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I was taught in my first year geology class that fluvial meant meant "relating to water", but OED defines it as such:

Geology:

Of or found in a river.

Could I use "fluvial" to describe water originating from a man-made source, e.g.:

"There was a significant fluvial deposit left on the road from the flooding caused by the burst pipe."

If it is not valid, what would be?

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  • 1
    Use "diluvial". ....
    – SAH
    Commented Dec 24, 2018 at 2:03
  • 1
    ...or "diluvian."
    – SAH
    Commented Dec 24, 2018 at 2:04
  • 1
    Sorry, but why are you wanting to use such a high register word to describe a puddle?
    – KarlG
    Commented Dec 24, 2018 at 6:13
  • @KarlG, So I know which word to use when it causes a really big puddle. ;)
    – Morgoth
    Commented Dec 25, 2018 at 17:23

1 Answer 1

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While the dictionary at geology.com does not appear to carry fluvial, the dictionary of geography at itseducation.asia gives the following definition:

lit. of a river. Used to distinguish processes and landforms from similar ones that may be produced by a different agent, e.g. fluvial deposition rather than glacial deposition.

Merriam-Webster defines fluvial as follows:

1 of, relating to, or living in a stream or river

2 produced by the action of a stream

a fluvial plain

Oxford Living Dictionaries gives the following definition:

adjective, geology

Of or found in a river.

‘fluvial processes’

‘fluvial deposits’

Origin Middle English: from Latin fluvialis, from fluvius ‘river’, from fluere ‘to flow’.

In particular, note the etymology given.

The Online Dictionary of Etymology agrees:

"pertaining to a river,"

late 14c., from Latin fluvialis "of a river," from fluvius "a river, stream, running water," related to fluere "to flow" (see fluent).

As far as I can see, you can look through all the definitions Onelook finds for fluvial and none of them give any suggestion that fluvial can be used in any context other than in reference to rivers. Ponds and streams is as far a stretch from a river as any goes, in the 1913 Webster. (A rather pedantic argument could be made that as fluvial derives from a word referring to flowing water it is applicable even to a broken drain, but I can't find any evidence for current usage to lend credence to this kind of speculation.)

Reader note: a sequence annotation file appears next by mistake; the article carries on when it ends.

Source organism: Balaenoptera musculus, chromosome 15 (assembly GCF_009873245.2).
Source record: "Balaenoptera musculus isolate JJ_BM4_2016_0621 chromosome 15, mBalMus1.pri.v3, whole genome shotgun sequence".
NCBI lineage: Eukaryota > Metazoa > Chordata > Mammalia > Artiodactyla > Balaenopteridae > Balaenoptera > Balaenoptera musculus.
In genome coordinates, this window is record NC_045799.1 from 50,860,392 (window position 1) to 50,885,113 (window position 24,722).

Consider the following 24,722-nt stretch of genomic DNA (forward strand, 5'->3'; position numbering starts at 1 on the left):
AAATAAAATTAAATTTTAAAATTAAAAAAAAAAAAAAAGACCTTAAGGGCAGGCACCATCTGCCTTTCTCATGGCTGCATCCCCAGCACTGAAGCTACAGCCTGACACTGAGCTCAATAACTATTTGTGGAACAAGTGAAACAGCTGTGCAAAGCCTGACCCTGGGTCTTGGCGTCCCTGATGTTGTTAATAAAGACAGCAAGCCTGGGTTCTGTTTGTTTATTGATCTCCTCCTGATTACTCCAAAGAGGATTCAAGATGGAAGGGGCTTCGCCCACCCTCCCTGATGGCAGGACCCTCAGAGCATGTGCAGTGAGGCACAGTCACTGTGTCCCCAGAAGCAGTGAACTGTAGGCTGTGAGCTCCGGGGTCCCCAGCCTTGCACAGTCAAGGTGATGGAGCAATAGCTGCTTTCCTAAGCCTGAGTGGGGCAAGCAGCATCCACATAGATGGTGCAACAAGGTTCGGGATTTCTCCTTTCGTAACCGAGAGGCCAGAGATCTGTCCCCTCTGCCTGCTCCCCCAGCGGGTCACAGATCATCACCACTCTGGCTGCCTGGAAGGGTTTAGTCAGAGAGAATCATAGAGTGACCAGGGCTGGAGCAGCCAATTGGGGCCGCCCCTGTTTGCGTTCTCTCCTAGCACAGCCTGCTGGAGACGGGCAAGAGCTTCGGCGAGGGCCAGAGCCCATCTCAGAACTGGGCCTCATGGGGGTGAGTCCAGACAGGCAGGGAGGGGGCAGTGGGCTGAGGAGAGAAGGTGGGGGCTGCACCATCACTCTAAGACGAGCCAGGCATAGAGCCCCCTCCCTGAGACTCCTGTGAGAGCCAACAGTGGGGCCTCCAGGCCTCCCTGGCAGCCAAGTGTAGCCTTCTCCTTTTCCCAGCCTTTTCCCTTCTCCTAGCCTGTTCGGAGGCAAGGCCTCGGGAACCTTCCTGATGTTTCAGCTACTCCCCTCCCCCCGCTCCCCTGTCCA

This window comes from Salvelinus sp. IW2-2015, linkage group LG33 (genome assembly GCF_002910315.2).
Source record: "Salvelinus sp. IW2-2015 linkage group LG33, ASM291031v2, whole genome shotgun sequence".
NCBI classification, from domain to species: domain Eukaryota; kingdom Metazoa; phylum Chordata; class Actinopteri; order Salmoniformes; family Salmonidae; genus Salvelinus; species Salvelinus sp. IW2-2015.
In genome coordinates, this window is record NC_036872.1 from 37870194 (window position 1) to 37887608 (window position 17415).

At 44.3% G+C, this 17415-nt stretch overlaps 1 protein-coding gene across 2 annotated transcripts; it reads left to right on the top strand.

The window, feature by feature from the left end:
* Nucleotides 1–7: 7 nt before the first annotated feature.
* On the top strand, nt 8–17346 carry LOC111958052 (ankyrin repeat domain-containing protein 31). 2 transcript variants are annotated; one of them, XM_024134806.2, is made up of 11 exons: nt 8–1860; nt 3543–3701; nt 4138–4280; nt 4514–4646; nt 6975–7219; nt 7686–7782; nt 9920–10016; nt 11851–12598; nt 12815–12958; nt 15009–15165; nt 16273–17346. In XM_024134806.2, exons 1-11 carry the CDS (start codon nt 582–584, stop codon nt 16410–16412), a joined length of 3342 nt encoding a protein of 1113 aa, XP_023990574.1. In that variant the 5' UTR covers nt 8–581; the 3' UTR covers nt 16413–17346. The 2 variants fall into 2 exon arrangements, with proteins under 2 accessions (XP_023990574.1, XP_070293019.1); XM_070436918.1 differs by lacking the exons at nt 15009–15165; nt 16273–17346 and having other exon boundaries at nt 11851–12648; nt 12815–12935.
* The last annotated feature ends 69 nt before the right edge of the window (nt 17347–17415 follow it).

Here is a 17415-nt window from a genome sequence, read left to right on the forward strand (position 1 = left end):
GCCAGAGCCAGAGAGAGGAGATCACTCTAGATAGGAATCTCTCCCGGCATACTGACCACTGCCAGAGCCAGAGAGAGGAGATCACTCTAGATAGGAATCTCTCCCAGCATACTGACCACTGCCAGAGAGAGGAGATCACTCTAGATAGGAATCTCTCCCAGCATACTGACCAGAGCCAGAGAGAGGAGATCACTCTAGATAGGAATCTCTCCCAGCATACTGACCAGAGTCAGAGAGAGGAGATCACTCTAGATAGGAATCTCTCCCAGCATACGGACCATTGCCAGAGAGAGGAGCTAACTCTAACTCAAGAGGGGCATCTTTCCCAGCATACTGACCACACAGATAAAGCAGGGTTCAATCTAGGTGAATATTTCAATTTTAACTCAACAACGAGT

Moreover, the sense the geographical dictionary entry above gives would suggest that flooding from a pipe would be specifically excluded from the meaning of fluvial, and that it would be misleading to use the word in such a context.


Based on all this, I would say that the answer to your question

Could I use "fluvial" to describe water originating from a man-made source[?]

is no, not in the case at hand, despite what you were taught.

(However, I would see no problem using it in relation to deposits from, say, a diverted river, which is arguably a man-made source, albeit one that is still a river.)

To go on, your example sentence works perfectly well without fluvial and is completely clear without anything taking its place:

There was a significant deposit left on the road from the flooding caused by the burst pipe.

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  • @KJO I tend towards removing words rather than adding them, though I don't presume to be definitive in my suggestion. In your example, if it's a piped-up river (or a part thereof) I think you could use fluvial without any trouble, particularly when referring to the particles carried and their origin. I'd think a fully enclosed river like the Fleet in London could still be said to leave fluvial deposits. ($0.02, FWIW.)
    – tmgr
    Commented Dec 24, 2018 at 11:30

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